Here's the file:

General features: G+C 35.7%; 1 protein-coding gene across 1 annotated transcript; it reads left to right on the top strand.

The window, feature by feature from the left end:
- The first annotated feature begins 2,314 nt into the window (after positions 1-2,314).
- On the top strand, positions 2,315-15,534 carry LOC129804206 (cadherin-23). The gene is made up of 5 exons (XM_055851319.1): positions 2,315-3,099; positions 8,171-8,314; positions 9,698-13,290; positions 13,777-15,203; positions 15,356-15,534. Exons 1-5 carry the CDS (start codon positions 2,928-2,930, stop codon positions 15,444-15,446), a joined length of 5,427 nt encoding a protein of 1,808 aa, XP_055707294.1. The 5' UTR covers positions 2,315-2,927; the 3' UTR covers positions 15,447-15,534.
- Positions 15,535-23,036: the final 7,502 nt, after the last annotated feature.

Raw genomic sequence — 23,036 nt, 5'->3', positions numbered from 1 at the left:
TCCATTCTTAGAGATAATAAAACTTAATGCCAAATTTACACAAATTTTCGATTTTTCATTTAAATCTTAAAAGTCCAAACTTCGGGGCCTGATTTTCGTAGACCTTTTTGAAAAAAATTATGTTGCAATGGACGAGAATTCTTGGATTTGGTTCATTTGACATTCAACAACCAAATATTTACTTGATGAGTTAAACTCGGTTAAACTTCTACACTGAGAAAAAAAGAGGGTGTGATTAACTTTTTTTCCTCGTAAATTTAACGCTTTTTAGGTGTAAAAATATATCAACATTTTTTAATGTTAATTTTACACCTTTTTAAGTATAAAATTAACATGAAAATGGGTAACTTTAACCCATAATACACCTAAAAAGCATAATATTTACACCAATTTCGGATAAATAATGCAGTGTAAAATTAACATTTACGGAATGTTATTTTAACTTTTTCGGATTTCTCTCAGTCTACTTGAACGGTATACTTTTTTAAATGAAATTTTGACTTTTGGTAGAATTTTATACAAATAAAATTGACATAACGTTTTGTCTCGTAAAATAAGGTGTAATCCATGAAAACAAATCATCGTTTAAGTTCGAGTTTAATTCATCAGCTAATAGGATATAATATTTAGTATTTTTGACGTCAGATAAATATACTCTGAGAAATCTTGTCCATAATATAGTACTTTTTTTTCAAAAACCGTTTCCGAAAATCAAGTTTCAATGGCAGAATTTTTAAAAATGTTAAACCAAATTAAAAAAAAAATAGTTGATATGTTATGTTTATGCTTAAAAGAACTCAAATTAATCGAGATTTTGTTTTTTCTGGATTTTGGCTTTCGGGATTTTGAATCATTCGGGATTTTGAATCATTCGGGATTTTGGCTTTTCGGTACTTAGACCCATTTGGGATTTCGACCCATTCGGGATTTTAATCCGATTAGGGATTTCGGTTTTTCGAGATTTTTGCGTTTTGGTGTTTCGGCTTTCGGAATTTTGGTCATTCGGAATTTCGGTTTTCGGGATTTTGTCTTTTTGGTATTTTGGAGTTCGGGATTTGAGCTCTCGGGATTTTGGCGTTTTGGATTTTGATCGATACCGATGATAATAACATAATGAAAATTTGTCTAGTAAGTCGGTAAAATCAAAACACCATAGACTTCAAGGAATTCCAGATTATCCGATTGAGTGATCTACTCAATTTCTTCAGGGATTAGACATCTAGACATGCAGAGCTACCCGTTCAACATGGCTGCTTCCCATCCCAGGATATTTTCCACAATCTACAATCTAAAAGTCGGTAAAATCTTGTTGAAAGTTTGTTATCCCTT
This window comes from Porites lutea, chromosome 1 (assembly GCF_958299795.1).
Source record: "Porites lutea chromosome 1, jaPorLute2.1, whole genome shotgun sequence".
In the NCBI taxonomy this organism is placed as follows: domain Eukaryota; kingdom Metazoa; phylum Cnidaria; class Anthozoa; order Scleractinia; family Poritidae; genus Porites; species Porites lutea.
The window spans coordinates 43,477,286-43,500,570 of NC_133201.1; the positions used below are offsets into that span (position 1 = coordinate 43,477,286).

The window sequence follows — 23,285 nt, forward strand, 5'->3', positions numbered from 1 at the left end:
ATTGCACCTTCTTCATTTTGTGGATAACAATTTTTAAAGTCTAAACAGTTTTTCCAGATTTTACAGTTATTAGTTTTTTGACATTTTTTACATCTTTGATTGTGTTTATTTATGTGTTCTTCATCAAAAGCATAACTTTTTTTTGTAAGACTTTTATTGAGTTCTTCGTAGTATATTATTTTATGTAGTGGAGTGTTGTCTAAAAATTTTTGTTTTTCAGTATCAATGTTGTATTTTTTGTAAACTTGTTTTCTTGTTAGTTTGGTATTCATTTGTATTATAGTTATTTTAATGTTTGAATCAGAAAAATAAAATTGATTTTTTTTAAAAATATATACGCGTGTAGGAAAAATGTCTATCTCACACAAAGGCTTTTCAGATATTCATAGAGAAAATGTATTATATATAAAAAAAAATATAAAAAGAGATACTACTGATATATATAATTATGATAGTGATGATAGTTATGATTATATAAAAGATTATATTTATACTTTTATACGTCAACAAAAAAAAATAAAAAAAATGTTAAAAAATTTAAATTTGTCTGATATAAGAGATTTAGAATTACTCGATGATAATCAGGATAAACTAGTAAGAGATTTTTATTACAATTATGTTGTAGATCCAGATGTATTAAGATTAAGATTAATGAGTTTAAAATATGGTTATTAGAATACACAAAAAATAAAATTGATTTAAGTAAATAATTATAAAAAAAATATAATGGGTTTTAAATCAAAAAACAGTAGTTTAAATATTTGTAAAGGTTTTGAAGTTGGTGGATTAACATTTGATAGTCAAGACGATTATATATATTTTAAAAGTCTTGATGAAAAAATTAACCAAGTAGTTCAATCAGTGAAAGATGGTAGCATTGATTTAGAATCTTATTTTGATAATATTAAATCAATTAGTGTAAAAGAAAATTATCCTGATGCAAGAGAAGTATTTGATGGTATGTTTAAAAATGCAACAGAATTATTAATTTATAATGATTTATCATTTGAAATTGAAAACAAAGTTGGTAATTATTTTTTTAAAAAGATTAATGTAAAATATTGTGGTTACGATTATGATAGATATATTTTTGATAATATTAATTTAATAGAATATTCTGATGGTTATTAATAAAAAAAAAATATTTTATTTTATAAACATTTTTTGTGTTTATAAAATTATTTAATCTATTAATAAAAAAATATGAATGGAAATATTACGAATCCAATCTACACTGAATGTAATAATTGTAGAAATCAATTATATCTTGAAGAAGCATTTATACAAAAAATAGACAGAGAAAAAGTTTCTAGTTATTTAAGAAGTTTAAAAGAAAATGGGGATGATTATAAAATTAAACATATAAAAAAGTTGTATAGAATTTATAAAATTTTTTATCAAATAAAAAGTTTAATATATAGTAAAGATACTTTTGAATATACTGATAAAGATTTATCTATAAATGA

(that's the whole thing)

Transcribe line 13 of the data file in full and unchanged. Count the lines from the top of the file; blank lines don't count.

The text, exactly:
ATTGCACCTTCTTCATTTTGTGGATAACAATTTTTAAAGTCTAAACAGTTTTTCCAGATTTTACAGTTATTAGTTTTTTGACATTTTTTACATCTTTGATTGTGTTTATTTATGTGTTCTTCATCAAAAGCATAACTTTTTTTTGTAAGACTTTTATTGAGTTCTTCGTAGTATATTATTTTATGTAGTGGAGTGTTGTCTAAAAATTTTTGTTTTTCAGTATCAATGTTGTATTTTTTGTAAACTTGTTTTCTTGTTAGTTTGGTATTCATTTGTATTATAGTTATTTTAATGTTTGAATCAGAAAAATAAAATTGATTTTTTTTAAAAATATATACGCGTGTAGGAAAAATGTCTATCTCACACAAAGGCTTTTCAGATATTCATAGAGAAAATGTATTATATATAAAAAAAAATATAAAAAGAGATACTACTGATATATATAATTATGATAGTGATGATAGTTATGATTATATAAAAGATTATATTTATACTTTTATACGTCAACAAAAAAAAATAAAAAAAATGTTAAAAAATTTAAATTTGTCTGATATAAGAGATTTAGAATTACTCGATGATAATCAGGATAAACTAGTAAGAGATTTTTATTACAATTATGTTGTAGATCCAGATGTATTAAGATTAAGATTAATGAGTTTAAAATATGGTTATTAGAATACACAAAAAATAAAATTGATTTAAGTAAATAATTATAAAAAAAATATAATGGGTTTTAAATCAAAAAACAGTAGTTTAAATATTTGTAAAGGTTTTGAAGTTGGTGGATTAACATTTGATAGTCAAGACGATTATATATATTTTAAAAGTCTTGATGAAAAAATTAACCAAGTAGTTCAATCAGTGAAAGATGGTAGCATTGATTTAGAATCTTATTTTGATAATATTAAATCAATTAGTGTAAAAGAAAATTATCCTGATGCAAGAGAAGTATTTGATGGTATGTTTAAAAATGCAACAGAATTATTAATTTATAATGATTTATCATTTGAAATTGAAAACAAAGTTGGTAATTATTTTTTTAAAAAGATTAATGTAAAATATTGTGGTTACGATTATGATAGATATATTTTTGATAATATTAATTTAATAGAATATTCTGATGGTTATTAATAAAAAAAAAATATTTTATTTTATAAACATTTTTTGTGTTTATAAAATTATTTAATCTATTAATAAAAAAATATGAATGGAAATATTACGAATCCAATCTACACTGAATGTAATAATTGTAGAAATCAATTATATCTTGAAGAAGCATTTATACAAAAAATAGACAGAGAAAAAGTTTCTAGTTATTTAAGAAGTTTAAAAGAAAATGGGGATGATTATAAAATTAAACATATAAAAAAGTTGTATAGAATTTATAAAATTTTTTATCAAATAAAAAGTTTAATATATAGTAAAGATACTTTTGAATATACTGATAAAGATTTATCTATAAATGA